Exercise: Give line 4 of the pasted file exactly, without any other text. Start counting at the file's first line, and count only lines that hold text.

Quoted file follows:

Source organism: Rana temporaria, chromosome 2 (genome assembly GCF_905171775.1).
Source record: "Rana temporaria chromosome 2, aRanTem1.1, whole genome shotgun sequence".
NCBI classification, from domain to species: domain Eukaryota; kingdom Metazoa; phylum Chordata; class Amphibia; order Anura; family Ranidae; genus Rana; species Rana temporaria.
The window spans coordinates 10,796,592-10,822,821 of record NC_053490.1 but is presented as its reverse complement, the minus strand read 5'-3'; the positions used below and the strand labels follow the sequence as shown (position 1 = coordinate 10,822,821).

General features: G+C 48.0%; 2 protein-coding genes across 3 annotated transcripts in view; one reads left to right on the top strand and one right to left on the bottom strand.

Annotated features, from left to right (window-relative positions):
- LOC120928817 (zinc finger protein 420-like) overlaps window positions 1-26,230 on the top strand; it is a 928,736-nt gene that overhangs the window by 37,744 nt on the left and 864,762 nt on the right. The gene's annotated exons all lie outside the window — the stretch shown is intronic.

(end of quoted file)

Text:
The window spans coordinates 10,796,592-10,822,821 of record NC_053490.1 but is presented as its reverse complement, the minus strand read 5'-3'; the positions used below and the strand labels follow the sequence as shown (position 1 = coordinate 10,822,821).